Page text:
Voices: A Guide to Freedom of Speech
What can we learn from the history of Speakers’ Corner? What changes are being passed in legislation that will affect the media in the now? What does post-truth really mean?
In an important overview on controversial media our guests will tackle the implications of social debate, social media and government regulation with the aim of giving us a clearer idea of where the world is headed.
Jonny Dymond is a correspondent and presenter with BBC News. He started his career at Westminster, worked as a producer on Newsnight and was a correspondent in Istanbul, Brussels and Washington DC. After returning to the UK he covered the 2015 election with David Cameron and spent ten weeks on travelling around the UK talking to voters ahead of the Brexit referendum. He presents news programmes on Radio 4 and the World Service.
Steven Barnett is Professor of Communications and a prominent writer and broadcaster involved in policy analysis at the highest levels, both nationally and internationally, for the last 25 years. He has advised government ministers in the UK, has given evidence or served as an adviser on several parliamentary committees, has been called to give evidence to the European Parliament, and has been invited to speak at numerous national and international conferences.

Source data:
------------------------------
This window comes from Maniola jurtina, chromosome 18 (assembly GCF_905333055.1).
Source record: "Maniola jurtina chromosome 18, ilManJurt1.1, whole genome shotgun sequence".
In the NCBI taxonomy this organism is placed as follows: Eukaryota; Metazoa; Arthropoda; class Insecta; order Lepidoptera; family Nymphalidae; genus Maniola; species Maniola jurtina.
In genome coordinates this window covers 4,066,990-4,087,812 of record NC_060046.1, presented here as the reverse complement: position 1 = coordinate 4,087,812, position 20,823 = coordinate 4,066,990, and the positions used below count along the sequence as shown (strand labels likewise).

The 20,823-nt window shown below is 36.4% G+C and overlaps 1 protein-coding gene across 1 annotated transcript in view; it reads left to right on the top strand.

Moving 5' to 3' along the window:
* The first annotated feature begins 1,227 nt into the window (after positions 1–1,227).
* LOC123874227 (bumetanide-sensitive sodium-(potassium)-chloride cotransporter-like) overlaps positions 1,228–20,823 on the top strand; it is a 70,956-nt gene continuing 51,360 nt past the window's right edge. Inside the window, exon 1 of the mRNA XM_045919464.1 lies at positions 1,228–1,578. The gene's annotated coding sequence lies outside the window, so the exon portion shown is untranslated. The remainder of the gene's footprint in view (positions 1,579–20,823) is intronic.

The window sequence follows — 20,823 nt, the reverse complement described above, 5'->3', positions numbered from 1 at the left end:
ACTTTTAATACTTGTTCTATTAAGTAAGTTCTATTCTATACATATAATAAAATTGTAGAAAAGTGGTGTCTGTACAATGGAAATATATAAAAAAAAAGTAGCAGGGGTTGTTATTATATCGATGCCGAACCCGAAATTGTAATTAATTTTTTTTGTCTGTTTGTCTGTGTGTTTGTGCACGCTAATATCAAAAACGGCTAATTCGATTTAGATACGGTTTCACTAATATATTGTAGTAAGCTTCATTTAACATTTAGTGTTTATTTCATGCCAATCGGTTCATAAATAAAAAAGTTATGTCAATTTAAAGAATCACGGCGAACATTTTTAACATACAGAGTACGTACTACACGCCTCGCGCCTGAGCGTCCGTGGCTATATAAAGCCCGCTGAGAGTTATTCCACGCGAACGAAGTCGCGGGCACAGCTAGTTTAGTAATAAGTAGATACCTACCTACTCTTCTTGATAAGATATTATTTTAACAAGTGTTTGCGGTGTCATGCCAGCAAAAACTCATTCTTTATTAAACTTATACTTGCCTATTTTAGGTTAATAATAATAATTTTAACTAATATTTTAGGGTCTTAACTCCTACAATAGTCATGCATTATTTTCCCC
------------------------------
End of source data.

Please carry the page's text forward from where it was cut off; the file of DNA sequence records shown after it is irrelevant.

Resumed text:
He specialises in media policy, regulation, the theory and practice of journalism, political communication, and press ethics, and most recently, he has acted as specialist adviser to the House of Lords Select Committee on Communications for its enquiries into News and Media Ownership (published June 2008) and the Regulation of TV Advertising (published February 2011).
A documentary photographer and occasional writer, Philip now also makes short videos. Much of his photography, spanning the last 30 years has focused on social issues and the impact of public policy on communities and individuals. His book Speakers’ Corner: Debate, Democracy and Disturbing the Peace documents nearly 40 years of Speakers’ Corner, the traditional site for public speeches and debates since the mid 1800’s when protests and demonstrations took place in the park.